Republican presidential candidate Donald Trump speaks to journalists in Nashville, Tennessee, in August 2015. (Reuters/Harrison McClary)

Republican presidential candidate Donald Trump has called the mainstream media "crooked" "unfair" "troublemakers" and The New York Times a failing, "SAD!" newspaper "full of boring lies." Individual reporters are "liars" and "bimbos," according to his tweets.

May 18, 2016 12:05 PM ET

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Blog   |   Turkey

Turkey Crackdown Chronicle: Week of May 15

Turkish President Recep Tayyip Erdoğan speaks to local officials at the presidential palace in Ankara, May 4, 2016. (Adem Altan/AFP)

Veteran columnist pleads 'not guilty' to charges of insulting Erdoğan
Veteran journalist Hasan Cemal, a columnist for the news website T24 and a founder of the news website P24, today pleaded not guilty to charges of insulting Turkish President Recep Tayyip Erdoğan at Istanbul's 12th Criminal Court of First Instance, T24 reported.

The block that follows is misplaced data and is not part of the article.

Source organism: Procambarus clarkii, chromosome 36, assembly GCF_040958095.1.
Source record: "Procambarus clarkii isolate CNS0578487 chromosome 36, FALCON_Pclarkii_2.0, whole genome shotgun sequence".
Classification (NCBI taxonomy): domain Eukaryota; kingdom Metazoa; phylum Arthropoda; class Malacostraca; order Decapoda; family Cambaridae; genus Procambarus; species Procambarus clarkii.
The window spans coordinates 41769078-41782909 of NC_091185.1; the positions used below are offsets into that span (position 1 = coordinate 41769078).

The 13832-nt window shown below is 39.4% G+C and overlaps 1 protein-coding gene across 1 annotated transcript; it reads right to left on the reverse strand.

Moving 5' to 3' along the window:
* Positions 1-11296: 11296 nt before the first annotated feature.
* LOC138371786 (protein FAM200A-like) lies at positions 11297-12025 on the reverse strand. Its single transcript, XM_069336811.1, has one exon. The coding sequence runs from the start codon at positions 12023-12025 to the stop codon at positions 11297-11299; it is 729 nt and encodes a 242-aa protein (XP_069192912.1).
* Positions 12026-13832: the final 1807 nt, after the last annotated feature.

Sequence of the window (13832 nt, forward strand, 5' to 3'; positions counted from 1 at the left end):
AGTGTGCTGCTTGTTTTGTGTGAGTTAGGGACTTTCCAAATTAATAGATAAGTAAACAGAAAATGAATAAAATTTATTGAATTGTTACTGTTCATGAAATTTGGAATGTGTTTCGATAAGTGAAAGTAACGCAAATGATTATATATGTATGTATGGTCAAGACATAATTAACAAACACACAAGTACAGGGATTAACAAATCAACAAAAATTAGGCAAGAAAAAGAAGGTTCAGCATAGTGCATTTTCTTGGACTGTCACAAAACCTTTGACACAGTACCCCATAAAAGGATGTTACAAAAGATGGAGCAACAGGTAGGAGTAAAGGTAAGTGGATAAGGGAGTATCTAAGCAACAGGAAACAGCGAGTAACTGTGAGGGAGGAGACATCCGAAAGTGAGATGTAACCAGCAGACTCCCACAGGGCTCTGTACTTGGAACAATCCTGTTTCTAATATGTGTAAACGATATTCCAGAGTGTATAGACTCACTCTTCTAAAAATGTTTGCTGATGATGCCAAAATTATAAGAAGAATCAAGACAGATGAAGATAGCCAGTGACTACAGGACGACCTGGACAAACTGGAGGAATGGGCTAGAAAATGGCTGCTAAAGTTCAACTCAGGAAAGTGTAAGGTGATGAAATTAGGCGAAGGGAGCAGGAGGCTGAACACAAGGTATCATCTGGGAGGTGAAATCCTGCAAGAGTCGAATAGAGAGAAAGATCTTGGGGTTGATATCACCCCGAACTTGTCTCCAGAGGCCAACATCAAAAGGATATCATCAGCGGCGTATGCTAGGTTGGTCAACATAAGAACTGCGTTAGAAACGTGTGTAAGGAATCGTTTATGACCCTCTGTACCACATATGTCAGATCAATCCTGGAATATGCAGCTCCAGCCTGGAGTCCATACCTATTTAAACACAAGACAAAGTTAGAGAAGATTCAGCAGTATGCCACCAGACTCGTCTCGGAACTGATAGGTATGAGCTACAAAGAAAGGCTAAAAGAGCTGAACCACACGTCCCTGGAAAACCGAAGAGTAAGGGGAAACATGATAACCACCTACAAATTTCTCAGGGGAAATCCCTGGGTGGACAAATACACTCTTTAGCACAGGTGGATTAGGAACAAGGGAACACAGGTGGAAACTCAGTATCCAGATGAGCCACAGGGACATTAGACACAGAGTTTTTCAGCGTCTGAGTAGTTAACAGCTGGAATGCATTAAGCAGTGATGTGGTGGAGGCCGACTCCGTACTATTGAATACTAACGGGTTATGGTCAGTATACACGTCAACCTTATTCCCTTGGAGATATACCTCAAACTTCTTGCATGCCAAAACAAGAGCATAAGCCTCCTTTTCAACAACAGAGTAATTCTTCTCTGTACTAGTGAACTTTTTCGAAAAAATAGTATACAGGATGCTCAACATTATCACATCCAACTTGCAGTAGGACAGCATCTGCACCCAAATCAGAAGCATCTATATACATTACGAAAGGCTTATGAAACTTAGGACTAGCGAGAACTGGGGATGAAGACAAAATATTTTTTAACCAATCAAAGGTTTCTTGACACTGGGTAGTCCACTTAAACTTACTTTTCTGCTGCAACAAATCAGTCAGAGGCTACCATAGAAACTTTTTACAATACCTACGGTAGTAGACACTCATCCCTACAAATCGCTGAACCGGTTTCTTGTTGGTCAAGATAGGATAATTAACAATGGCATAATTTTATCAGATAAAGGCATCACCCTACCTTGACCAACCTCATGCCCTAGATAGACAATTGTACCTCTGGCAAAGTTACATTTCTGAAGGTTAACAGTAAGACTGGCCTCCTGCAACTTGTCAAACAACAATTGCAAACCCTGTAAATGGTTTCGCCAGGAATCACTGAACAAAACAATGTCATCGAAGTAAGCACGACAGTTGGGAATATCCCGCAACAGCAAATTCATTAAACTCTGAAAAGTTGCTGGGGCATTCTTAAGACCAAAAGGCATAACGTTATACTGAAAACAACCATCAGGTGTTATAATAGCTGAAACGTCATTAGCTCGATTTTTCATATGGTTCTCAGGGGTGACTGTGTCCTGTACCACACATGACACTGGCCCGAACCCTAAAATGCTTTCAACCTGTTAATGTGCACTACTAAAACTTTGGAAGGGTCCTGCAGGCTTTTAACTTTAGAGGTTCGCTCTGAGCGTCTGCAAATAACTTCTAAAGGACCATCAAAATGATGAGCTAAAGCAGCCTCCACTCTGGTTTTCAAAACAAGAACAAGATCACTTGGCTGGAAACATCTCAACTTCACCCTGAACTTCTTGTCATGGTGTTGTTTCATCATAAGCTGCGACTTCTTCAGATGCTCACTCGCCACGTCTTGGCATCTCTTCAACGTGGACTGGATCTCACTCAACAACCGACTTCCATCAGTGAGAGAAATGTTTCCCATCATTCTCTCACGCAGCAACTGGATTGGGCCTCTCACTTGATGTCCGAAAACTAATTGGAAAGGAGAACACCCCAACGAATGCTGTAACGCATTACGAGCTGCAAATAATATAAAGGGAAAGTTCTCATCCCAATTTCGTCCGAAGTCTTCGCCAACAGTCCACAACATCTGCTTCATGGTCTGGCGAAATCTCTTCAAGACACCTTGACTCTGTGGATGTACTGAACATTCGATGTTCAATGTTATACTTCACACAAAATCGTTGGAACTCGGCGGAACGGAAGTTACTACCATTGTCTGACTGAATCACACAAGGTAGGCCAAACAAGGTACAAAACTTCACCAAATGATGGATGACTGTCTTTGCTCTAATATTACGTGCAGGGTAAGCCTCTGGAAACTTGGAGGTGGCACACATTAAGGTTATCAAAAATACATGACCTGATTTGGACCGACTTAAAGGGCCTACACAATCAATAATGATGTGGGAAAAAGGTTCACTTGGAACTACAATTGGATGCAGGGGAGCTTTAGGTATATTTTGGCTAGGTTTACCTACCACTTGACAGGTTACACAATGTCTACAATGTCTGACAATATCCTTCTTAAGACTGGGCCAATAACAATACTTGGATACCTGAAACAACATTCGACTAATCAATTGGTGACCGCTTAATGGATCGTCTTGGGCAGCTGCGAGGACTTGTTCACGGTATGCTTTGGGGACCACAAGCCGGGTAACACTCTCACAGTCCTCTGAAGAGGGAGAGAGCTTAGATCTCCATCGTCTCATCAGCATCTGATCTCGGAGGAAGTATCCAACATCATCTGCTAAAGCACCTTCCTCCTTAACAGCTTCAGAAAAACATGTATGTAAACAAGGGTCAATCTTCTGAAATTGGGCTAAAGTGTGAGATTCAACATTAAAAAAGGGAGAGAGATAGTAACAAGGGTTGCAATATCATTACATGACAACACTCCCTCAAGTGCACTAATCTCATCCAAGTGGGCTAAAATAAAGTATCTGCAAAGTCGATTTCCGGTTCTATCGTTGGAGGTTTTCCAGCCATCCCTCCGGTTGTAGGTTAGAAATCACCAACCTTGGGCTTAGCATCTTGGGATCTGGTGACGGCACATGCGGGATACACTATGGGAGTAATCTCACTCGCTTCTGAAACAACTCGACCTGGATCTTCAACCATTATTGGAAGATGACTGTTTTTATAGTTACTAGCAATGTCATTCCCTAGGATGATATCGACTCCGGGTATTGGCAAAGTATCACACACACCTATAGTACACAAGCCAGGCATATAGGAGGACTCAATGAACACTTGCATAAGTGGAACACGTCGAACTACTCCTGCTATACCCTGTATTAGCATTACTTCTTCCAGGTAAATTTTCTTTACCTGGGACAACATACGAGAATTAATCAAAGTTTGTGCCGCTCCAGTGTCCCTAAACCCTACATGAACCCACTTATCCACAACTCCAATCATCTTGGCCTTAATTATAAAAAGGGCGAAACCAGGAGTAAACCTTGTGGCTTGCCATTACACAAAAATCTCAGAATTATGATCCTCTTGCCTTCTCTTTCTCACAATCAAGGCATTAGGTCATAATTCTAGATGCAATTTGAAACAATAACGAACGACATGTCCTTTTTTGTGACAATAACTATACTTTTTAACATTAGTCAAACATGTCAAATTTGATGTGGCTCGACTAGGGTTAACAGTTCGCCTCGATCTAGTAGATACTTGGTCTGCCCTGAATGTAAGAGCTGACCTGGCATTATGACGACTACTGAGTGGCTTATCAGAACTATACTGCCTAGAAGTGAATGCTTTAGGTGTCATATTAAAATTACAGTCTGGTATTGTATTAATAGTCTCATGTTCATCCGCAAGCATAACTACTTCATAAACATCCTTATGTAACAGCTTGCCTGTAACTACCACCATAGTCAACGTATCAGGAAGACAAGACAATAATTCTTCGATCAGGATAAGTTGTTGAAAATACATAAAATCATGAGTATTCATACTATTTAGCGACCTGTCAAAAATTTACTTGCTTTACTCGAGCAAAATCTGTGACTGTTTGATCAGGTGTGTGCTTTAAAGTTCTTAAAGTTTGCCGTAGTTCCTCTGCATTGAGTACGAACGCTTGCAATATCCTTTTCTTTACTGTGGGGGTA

Blog   |   Hungary

UN review of Hungary shows country 'treats human rights as a public enemy'

Hungary's Prime Minister, Viktor Orbán, talks to the press outside the EU leaders' summit in March. The country's poor press freedom record and policies on asylum seekers have been criticized by the U.N. (AFP/John Thys)

On May 9, a stern review of Hungary's conduct in human rights issues and press freedom was released at the United Nations Human Rights Council. The report, drafted by the Working Group on the Universal Periodic Review, listed concerns from U.N. member states about the controversial policies of Viktor Orbán's government on asylum seekers and hate speech, as well as the poor state of press freedom.